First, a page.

Home Worship Planning History of Hymns History of Hymns: 'Take, O Take Me as I Am'

History of Hymns: 'Take, O Take Me as I Am'

By Mykayla Turner, Guest Contributor

John Bell 72px
John L. Bell

“Take, O Take Me as I Am”
by John L. Bell
Worship & Song, 3119

Like many songs arising from the collaborative work of the Iona Community, “Take, O Take Me as I Am” finds a home in numerous denominational hymnals, even appearing in French and Spanish in several cases. The text and corresponding tune appear in various sections of Catholic and Protestant songbooks, including “Confession, Lament, and Healing,” “Giving,” and “I Will Follow You.”

In Gather, 4th Edition (2021), the original song by John L. Bell (b. 1949) appears as a refrain with additional stanzas written by Gabe Huck. These stanzas extrapolate the general theme of commitment to express penitence through eucharistic references, making it more decidedly appropriate for Mass. By writing stanzas for use in the Catholic liturgy, Huck responds to Bell’s call to employ short songs “to enable the liturgy or order of worship to progress” (Bell, 1994, p. 7). Bell explains in the introduction to Come All You People: Shorter Songs for Worship, a volume containing “Take, O Take Me as I Am” among other selections, that “short songs,” often called “wee songs” in Scotland, differ from Taizé chants not just by virtue of their contrasting origins, but also because they function to accompany action rather than encourage meditation (Bell, 1994, pp. 7–8). While “Take, O Take Me as I Am” appears in the “Leaving” section of this volume, it might just as readily pair with other liturgical events occurring earlier in a service.

Rather than encouraging stasis, this song’s repetition creates momentum and compels worshipers to act. In Bell’s words, they “enable new things to happen” (Bell, 1998, 4). With this comment, Bell encourages creative use and revision of his work. After all, his musical endeavors are often collaborative long before they solicit worldwide attention. Especially in the last decades of the twentieth century, when Bell’s first two volumes of “short songs” were coming to fruition, he commonly worked alongside other members of the Wild Goose Worship Group to exchange feedback and refine ideas. In the words of Bell and Graham Maule (1958–2019), co-author of “Take, O Take Me as I Am,” such songs are “the product of ongoing argument, experiment, study, discussion, questioning and listening” (Bell and Maule, 1989, p. 8).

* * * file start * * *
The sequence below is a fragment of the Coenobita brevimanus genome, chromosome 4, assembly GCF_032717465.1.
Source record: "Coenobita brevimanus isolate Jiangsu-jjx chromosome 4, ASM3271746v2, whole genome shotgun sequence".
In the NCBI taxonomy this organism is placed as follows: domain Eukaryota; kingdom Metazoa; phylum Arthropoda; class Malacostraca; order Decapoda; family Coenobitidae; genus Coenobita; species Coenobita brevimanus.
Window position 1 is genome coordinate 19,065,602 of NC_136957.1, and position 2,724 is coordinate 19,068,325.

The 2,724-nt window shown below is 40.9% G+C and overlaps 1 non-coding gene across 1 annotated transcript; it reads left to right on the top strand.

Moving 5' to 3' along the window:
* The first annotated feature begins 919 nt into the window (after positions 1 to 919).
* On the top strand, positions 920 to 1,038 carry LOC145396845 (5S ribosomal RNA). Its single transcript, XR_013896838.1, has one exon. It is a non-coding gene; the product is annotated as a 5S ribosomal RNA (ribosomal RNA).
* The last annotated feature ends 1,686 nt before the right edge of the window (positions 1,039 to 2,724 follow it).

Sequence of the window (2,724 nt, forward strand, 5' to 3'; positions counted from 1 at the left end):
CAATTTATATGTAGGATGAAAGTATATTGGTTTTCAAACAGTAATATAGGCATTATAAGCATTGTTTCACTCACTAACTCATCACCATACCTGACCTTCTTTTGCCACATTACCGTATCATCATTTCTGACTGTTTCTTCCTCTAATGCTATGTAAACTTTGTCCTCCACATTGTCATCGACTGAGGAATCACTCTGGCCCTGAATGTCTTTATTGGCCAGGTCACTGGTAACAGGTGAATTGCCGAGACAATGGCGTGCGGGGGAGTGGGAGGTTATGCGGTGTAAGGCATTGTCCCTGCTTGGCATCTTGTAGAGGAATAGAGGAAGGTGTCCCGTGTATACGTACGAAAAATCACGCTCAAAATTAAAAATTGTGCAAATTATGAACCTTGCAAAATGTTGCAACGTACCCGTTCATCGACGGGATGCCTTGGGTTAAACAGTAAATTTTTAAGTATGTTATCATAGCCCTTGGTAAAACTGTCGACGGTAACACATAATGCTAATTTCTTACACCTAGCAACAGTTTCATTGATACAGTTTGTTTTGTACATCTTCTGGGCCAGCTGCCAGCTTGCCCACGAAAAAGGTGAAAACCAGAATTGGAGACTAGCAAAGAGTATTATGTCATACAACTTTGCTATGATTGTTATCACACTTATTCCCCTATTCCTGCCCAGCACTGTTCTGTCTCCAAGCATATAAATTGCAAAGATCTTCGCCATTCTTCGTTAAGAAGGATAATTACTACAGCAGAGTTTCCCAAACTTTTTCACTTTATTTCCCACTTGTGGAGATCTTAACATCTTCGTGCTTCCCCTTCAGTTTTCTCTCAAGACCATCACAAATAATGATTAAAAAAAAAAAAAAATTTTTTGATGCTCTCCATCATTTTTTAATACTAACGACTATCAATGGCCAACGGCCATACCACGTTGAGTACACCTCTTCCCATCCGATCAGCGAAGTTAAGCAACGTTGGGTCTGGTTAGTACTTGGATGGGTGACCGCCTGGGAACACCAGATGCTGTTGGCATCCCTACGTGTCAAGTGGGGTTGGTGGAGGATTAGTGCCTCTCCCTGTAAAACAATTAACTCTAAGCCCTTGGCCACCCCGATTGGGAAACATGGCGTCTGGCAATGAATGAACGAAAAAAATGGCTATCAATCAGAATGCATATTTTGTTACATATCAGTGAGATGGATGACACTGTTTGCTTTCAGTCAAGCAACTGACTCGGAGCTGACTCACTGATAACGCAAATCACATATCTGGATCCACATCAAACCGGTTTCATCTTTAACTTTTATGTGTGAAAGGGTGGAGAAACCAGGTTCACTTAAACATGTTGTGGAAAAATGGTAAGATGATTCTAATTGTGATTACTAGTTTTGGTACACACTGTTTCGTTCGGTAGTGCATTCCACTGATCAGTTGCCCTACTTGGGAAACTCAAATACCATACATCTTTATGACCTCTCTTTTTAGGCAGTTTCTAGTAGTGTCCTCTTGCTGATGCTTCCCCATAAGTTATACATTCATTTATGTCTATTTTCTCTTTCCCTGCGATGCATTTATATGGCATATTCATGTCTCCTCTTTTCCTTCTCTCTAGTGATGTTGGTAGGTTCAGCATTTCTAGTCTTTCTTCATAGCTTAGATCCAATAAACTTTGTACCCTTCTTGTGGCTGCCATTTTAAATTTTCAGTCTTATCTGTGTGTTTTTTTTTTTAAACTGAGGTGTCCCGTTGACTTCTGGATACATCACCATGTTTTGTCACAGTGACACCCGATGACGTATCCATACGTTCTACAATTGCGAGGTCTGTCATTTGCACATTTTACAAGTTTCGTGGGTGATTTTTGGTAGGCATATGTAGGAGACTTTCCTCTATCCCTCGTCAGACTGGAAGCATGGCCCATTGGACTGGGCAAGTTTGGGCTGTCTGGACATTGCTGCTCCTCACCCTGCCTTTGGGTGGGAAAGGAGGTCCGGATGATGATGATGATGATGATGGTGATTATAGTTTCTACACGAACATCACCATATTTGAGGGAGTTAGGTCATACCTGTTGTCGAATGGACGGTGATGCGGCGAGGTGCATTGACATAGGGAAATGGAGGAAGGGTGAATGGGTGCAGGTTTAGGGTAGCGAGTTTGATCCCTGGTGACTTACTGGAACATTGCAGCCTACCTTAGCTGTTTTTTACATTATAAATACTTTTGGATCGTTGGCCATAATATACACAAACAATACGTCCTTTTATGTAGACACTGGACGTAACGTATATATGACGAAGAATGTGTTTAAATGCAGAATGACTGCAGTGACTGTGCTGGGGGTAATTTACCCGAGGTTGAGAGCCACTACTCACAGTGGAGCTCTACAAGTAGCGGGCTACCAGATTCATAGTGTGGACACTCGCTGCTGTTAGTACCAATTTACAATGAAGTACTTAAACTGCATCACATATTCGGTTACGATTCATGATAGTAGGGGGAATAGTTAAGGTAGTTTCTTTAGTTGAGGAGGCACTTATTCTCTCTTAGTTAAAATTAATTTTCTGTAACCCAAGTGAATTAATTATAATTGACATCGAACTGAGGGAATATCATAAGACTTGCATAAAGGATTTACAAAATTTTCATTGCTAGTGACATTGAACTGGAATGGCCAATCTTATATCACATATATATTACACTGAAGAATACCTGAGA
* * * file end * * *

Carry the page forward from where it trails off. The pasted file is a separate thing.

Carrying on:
Bell’s texts and tunes are frequently included in Iona materials. Through workshops, lectures, books, and compositions, Bell fulfills the role of a congregational song “enlivener,” boosting the confidence of churchgoers who might otherwise doubt their singing abilities (Hawn, 2003, 242; Bell, 2000). Although “Take, O Take Me as I Am” is one of his well-known songs, his musical corpus extends far beyond this shorter work to include longer texts often set to Scottish folk tunes. As an example, “Will You Come and Follow Me” is a lengthier but equally popular song that might fare well in a call-and-response pairing with “Take, O Take Me as I Am” (Daw, 2016, p. 666).

In addition to the impetus to repeat shorter songs as a whole, “Take, O Take Me as I Am” features much internal repetition, leading the editors of RitualSong to distinguish it as an “ostinato refrain” (2016). Technically speaking, “Take, O Take Me as I Am” retains an AA’BC structure, but singers experience repetition through the same melodic phrase occurring three times, moving from its initial form to a version that alters the final note, then climaxing with a third iteration at a higher interval. This third musical phrase emphasizes the line with the most obvious scriptural reference to Song of Songs 8:6 before coming to a four-syllable summary of the same idea: “Set your seal upon my heart and live in me” (emphasis mine). The last words are set to a new musical idea that nevertheless recycles the basic sequence appearing in the opening line: an upward leap to a note followed by a stepwise descent.